Convergence of Live Music & Dance
A Conversation with Sofia Hirsch, Solo violinist & Ballet Vermont Music Director
After four years with Farm to Ballet (F2B), I still thought that the impetus for live music had come from Chatch. It didn’t? It came from Sofia? I’d better talk with her and get the story, so I met with Sofia in her lovely Burlington home.
By way of background, Sofia started studying the violin at age four and played with the Vermont Youth Orchestra in the 1980s. Her string quartet competed nationally at the Fischoff National Chamber Music Competition, Junior Division. After college and various life diversions, Sofia returned to her violin and in 2000 joined the Vermont Symphony Orchestra. In 2008 she started playing with the Burlington Chamber Orchestra as a founding member. She’s performed with the Darmouth Handel Society and the Dartmouth Symphony, the Middlebury Opera and the Middlebury Bach Festival, and the Northern Third Piano Quartet.
Sofia is a multifaceted artist. She studied jazz and modern dance in high school, and West African/Cuban in college. She danced with the Lyric Theatre Company’s West Side Story in 2009 and A Chorus Line in 2011. But something was missing in her dance world, so she started ballet seven years ago, first in Middlebury where she lived, and continued at Spotlight with Chatch for the last five years, taking classes with dancers who comprised the company, year by year.
Sofia had noticed that Chatch liked violin music, that he would play a Mendelssohn violin concerto or Vivaldi’s concerto The Four Seasons before class. So they got to talking. She loved Vivaldi’s The Four Seasons. “Why use a recording for The Four Seasons when I could play it live at each show? And I was super excited to play for my classmates,” said Sofia.
That first season live music was played for The Four Seasons only with Sofia on violin and Jacob Oblak on keyboard.
Sofia had run her own chamber music group and was used to contacting musicians for gigs, so for F2B’s second season in 2016 she asked her musician friends about joining the show as a string sextet and “they all said yes!” So a string sextet played the Vivaldi music the second and third F2B seasons.
The sextet is comprised of Sofia on solo violin, first violin, second violin, viola, cello, and bass. Each instrument is wired with a microphone for sound and a seventh person handles the sound board. In other words, the music comes through six cords into the sound board, where it is mixed for balance and clarity as it is played to the audience from that mixed source.
Sofia commented, “Vivaldi’s concerto The Four Seasons is one of the top ten in the repertoire of violin concertos. It’s virtuosic music at the highest level.”
For the first three seasons, the musicians played only the Vivaldi music, which dancers used for about half the performance. Recorded, full orchestral music by Tchaikovsky, Minkus, Prokofiev, and other composers was used for the other dances.
The fourth season saw the transition to all live music. F2B made a major commitment when it had all the non-Vivaldi music transcribed from full symphony down to just six stringed instruments. “This was a tremendous task to reduce full symphonic scoring to scoring for a string sextet,” said Sofia, “and we were blessed to have Michael Close nearby in Montpelier for the job. He is a cellist and a composer, and he transcribed the music for six strings and preserved the characterization. What resulted was very virtuosic scoring, especially for the viola.”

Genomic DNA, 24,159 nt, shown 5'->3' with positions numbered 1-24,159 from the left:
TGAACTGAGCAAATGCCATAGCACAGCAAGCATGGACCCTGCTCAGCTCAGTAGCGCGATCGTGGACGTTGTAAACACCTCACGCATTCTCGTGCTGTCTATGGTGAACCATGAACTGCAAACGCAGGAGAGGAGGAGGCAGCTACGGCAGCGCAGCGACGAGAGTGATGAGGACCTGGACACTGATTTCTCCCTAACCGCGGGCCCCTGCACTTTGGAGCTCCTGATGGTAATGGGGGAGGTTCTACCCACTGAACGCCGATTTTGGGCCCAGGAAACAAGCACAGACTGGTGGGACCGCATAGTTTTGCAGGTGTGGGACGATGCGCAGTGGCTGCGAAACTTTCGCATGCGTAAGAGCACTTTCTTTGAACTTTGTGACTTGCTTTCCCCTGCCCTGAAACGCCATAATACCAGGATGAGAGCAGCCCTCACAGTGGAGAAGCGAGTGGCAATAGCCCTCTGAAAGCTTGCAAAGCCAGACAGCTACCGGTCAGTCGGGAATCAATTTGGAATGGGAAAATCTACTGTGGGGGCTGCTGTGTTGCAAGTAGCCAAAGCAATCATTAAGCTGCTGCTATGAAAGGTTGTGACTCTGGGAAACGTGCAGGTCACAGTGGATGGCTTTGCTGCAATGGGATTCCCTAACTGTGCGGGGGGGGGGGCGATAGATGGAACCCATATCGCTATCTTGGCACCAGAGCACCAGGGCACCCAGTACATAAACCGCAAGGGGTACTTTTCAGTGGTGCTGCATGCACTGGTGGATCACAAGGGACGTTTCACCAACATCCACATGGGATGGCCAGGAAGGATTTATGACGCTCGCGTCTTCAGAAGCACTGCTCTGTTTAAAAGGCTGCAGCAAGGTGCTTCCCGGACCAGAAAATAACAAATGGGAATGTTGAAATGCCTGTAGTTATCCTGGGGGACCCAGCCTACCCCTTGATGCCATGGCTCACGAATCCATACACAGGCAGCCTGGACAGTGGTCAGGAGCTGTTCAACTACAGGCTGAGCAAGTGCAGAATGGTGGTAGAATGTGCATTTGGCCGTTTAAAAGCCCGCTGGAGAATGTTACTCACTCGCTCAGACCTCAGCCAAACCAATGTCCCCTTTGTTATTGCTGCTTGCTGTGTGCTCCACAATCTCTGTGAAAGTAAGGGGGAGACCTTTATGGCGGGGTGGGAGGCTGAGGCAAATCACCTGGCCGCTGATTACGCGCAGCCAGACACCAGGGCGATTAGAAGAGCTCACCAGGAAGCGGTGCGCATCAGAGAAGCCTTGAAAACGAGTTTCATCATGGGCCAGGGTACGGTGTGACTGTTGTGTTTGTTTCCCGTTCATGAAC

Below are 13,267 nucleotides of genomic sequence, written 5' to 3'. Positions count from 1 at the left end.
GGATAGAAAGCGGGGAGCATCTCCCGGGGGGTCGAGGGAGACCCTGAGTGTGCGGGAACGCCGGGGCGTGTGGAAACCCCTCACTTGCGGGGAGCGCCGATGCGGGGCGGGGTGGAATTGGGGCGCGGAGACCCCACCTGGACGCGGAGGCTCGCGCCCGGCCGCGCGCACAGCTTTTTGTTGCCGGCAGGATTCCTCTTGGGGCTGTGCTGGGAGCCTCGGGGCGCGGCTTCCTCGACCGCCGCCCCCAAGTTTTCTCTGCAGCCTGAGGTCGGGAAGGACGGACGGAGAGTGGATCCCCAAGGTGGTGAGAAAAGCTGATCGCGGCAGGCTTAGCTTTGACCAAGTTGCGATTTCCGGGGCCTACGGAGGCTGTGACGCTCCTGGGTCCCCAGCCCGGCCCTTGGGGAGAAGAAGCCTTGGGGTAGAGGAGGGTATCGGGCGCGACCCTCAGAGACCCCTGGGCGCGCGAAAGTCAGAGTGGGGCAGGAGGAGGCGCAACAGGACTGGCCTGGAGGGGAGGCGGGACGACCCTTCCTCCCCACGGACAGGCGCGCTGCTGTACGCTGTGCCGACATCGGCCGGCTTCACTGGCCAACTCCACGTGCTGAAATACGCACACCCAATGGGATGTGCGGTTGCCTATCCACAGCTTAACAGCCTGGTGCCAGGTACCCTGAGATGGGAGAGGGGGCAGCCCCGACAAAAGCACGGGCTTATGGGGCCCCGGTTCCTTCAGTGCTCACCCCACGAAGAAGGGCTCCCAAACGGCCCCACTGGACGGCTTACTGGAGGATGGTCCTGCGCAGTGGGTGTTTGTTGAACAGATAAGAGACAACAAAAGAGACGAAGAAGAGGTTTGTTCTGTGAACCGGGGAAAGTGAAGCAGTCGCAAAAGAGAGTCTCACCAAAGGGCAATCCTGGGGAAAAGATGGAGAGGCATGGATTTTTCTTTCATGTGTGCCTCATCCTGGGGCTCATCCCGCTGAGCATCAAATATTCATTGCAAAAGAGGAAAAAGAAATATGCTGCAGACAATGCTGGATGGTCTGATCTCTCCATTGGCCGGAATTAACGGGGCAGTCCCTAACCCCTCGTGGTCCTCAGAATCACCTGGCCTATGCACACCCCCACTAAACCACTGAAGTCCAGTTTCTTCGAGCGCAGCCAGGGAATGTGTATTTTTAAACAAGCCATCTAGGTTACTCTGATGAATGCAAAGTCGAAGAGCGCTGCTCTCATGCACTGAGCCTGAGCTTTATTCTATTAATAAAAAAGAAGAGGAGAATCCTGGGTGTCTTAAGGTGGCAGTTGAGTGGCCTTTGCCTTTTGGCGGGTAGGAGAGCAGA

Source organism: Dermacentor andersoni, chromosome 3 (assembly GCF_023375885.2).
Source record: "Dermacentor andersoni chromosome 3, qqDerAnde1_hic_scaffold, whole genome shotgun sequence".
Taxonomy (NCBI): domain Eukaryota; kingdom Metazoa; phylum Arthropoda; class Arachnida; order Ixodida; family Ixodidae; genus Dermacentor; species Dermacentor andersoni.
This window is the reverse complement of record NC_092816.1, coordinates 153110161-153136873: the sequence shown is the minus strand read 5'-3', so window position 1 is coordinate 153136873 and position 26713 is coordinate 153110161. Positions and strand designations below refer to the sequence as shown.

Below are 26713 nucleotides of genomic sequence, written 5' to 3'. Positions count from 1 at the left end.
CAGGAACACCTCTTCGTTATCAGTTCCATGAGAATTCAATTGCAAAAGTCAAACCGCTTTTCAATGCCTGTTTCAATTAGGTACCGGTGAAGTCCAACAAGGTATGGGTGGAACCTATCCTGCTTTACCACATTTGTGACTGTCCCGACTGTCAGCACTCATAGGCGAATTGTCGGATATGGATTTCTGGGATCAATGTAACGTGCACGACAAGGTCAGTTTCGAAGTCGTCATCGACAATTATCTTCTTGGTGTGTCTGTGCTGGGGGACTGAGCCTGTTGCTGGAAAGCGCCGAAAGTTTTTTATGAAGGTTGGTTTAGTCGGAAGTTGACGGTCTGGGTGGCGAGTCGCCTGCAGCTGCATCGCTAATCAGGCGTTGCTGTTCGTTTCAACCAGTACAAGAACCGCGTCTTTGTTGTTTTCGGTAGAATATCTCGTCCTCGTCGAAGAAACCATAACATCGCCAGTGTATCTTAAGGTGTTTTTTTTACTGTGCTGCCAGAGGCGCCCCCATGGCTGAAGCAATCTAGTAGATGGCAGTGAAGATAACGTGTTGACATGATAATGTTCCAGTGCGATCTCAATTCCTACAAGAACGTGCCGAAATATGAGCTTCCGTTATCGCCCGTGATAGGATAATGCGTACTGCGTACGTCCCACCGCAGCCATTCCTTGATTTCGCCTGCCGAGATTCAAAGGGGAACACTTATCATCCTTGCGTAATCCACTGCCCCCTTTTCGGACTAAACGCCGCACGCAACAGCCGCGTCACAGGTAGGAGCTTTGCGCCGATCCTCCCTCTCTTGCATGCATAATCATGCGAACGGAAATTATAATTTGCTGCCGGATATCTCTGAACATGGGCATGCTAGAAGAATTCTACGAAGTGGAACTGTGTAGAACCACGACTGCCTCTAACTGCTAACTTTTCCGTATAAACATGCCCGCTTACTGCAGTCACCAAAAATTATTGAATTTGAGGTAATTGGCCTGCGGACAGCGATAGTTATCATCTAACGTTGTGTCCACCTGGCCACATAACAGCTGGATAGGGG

Sofia explained that characterization is central to ballet music and is represented by themes or instruments, and that Michael captured this quality. She also mentioned that Chatch has a great ear for music and has captured its beauty, drama, playfulness, and grandeur in his choreography.
And what is Sofia’s favorite piece of music? “Literally every piece is my favorite. Chatch chose the best of the best from each ballet score.”
Looking back over her life, Sofia noted, “It was always dance versus violin, either/or. I had to be devoted to either one or the other. Never did the two co-exist. Now they co-exist comfortably with F2B. Now I can have both integrated as a major focus.”
In the last three seasons, musicians have come from all over the northeast and they are all professionals, ranging from young to seasoned. Each season there are new musicians as well as returning musicians from previous seasons, but all of them understand what’s so special about this production.
Live music is an important draw for audiences. A brief survey done in 2017 indicated that 81.8% of audience members found the live music to be an important part of the F2B experience. Even though live music is expensive––a major part of the budget––it is valuable to attendees and has been a major commitment and priority on the part of F2B from the beginning.
Incidentally, very seldom does a dance company start with live music. This is standard that most dance companies work towards, sometimes for years, before achieving. But Farm to Ballet started its first season with half the music live and reached the point of fully live music its fourth season.
Eileen Maddocks returned to ballet when she retired and studies with Chatch Pregger. She performed with Farm to Ballet for four seasons. She is also a writer with her own publishing company that specializes in religious history.